What is involved in that “treatment” is a subject of inquiry which cannot — need not — be entered into here. But it should be borne in mind that the treatment is the declared ground of the nations’ judgment. If there is anything else, it has to be read in. And how much has been read in!
5. The “Brethren” — Who? What? Why? But who are the “brethren”? As the Jews are not, and the Gentiles are, the subjects of this judgment, and as all who are not Gentiles are Jews, but one answer seems to be possible, viz. the “brethren” are Jews!
There are many, many prophecies concerning the Jews yet to be fulfilled. If anything seems to be plainly taught in Scripture, it is that there shall yet be a regathering of Israel in Palestine. For specimen prophecies2 take these: Isa. 14:1; Jer. 23:7, 8; Deut. 30:1–6; Isa. 11 and 12; Jer. 16:14, 15; 32:37, 38; Ezek. 36:24–28; 37:21, 22. There is a prevalent practice of visiting upon the Jew very literally all the predicted judgments and denounced curses, but when it comes to the promised blessings, these are, by a “spiritualizing” process, filched away from poor Israel and handed over to the Church! I decline to be a party to any such unspiritual, unscriptural, dishonorable, dishonest, felonious transaction. Give the Jew all that belongs to him, good as well as ill. Some day he will come to his own, and then he will not be the tail-ender of a gluttonous gentilism, but the head of nations (Deut. 28:12, 13). In this regathering will be the time and place of the “brethren.” To make this plain a time consideration must here be attended to.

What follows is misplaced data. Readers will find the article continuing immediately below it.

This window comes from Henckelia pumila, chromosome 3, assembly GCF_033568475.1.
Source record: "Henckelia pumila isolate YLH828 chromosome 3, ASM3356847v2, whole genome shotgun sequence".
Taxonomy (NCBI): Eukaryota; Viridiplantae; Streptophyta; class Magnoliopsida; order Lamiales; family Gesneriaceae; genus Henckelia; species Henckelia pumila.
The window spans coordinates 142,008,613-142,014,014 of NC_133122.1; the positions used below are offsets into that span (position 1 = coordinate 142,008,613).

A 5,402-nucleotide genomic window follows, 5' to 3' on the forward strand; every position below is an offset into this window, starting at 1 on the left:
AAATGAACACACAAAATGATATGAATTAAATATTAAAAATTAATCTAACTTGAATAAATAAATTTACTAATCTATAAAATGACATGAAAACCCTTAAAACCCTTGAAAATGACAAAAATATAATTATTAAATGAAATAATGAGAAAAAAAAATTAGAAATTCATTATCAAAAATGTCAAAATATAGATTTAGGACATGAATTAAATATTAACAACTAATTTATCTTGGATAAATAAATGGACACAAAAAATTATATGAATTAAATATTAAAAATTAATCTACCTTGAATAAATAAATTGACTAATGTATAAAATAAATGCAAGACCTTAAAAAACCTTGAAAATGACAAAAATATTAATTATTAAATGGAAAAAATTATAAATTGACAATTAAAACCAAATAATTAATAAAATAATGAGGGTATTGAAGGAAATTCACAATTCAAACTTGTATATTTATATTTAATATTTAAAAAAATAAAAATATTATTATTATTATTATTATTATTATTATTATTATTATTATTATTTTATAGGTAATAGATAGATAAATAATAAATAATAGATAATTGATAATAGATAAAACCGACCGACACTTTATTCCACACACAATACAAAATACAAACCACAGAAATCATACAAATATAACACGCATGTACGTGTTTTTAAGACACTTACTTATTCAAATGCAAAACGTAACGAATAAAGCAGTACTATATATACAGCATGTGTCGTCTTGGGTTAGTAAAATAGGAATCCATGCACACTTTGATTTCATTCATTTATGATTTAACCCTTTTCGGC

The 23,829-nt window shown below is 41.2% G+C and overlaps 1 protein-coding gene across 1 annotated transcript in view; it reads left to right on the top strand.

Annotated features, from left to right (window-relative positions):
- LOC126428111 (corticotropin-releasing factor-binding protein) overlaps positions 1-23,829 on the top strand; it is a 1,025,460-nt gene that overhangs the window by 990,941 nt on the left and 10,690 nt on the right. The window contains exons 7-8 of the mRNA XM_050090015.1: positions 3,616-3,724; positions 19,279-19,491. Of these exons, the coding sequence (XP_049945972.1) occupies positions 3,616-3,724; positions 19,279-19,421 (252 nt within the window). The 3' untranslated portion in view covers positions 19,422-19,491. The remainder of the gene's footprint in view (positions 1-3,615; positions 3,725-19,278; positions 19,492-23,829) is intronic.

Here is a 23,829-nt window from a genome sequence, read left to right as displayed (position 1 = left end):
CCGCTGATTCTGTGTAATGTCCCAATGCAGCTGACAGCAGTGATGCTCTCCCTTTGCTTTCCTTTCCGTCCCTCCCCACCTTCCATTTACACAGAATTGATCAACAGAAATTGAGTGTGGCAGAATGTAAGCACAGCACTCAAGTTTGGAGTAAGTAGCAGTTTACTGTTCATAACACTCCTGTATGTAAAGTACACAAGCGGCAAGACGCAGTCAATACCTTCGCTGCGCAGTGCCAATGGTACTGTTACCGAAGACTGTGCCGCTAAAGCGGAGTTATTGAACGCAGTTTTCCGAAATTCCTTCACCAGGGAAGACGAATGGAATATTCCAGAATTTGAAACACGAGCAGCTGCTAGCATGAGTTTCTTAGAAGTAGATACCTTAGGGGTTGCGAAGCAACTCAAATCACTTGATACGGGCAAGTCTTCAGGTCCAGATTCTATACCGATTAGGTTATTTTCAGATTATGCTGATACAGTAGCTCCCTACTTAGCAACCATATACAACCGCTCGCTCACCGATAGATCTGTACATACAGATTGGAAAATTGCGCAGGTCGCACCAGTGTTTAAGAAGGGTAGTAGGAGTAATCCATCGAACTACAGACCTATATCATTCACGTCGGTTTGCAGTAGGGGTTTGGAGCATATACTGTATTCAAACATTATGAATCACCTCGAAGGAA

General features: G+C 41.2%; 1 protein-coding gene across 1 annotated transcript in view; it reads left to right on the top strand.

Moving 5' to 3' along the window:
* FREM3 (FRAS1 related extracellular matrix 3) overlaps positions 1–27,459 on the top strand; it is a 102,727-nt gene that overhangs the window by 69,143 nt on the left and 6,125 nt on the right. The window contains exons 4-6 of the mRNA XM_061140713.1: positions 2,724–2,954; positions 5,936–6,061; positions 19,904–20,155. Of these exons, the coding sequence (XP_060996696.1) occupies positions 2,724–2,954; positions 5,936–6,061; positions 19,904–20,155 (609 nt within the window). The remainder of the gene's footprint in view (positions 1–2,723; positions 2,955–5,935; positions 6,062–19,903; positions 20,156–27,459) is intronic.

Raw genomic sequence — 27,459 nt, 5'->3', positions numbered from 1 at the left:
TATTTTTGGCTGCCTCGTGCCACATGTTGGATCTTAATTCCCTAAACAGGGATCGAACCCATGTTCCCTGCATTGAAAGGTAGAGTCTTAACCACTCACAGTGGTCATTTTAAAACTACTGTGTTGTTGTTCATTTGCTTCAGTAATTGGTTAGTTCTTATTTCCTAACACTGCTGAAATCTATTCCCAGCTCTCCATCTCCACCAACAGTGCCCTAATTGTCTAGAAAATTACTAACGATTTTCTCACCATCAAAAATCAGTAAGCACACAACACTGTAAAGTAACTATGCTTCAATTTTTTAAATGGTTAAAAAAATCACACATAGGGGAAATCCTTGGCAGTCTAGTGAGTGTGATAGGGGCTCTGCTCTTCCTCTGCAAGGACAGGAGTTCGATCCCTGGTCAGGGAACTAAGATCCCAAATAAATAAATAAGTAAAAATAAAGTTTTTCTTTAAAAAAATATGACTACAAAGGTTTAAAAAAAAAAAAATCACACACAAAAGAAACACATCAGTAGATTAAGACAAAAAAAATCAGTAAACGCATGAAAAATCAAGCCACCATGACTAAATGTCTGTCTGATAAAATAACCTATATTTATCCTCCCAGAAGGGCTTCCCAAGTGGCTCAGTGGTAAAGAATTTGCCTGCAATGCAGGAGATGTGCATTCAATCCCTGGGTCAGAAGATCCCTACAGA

A prophetic “week” in Scripture is, as is well known, seven years. Sixty-nine of Daniel’s prophetic weeks (9:24) have been definitely and satisfactorily accounted for. “From the going forth of the commandment” — i.e. the decree of Artaxerxes (Neh. 2:1–8)—”to restore and build Jerusalem unto the Messiah the Prince” (Dan. 9:25), was exactly 483 prophetic years, i.e. sixty-nine “weeks.” But what of the seventieth week?
Any one who still keeps the Book of Daniel in his Bible can hardly be absolved from dealing with this matter. For a fairly full exposition of what can now be only a mere reference to the subject, the reader is referred to G. Campbell Morgan’s book, “God’s Method with Man,” the fifth chapter of which treats of “Daniel’s Missing Week,” and the sixth of “The Events of the Missing Week.”
The seventieth week is yet future. Between it and the passed sixty-nine weeks is a time-parenthesis, an uncalendared interval, the present Christian dispensation, the church-age, the length of which no one can tell (Acts 1:6, 7), but at the end of it the seventieth week will begin, in the which seven years events will transpire that are plainly set forth in Scripture.